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This Essay explores an overlooked way to use the remedy of disgorgement in torts, contracts, and regulation. It begins with a reminder that disgorging net gains does not force the liable actor to take a loss; by definition, it allows him to break even. As a matter of incentives, it places him in a sort of equipoise. This equipoise effect has a logical upshot that might seem counterintuitive: Substituting disgorgement for any other remedy, part of the time, can emulate the incentive effect of using that other remedy all of the time.

In theory, then, courts or regulators can sometimes substitute disgorgement for compensatory or expectation damages without undoing the benefits of harm internalization. This flexibility may prove especially useful in contexts where harm can be hard to measure. The accuracy of such emulation will depend on certain ideal conditions, however, and circumstances such as information costs will affect whether the approach is feasible and attractive.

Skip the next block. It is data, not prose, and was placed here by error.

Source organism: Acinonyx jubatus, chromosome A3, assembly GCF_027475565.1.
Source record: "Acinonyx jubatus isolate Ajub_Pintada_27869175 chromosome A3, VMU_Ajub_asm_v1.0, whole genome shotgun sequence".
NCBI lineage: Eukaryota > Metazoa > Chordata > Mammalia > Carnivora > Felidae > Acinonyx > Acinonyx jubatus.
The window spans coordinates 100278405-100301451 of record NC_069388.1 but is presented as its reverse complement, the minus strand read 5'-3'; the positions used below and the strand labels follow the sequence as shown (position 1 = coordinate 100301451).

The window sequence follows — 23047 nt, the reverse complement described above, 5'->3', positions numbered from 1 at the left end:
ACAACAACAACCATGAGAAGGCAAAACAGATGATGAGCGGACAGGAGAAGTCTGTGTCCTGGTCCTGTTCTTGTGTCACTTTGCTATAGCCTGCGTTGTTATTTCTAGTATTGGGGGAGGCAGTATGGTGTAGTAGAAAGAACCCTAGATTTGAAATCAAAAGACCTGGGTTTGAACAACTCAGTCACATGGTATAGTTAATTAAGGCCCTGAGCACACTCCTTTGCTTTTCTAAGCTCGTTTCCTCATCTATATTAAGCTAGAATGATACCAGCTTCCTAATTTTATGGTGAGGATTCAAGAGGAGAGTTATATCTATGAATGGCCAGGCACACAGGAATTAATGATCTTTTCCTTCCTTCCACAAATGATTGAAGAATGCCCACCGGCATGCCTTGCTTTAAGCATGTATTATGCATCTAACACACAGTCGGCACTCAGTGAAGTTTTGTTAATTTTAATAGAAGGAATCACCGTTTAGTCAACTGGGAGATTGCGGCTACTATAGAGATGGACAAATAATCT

Contracts | Law | Torts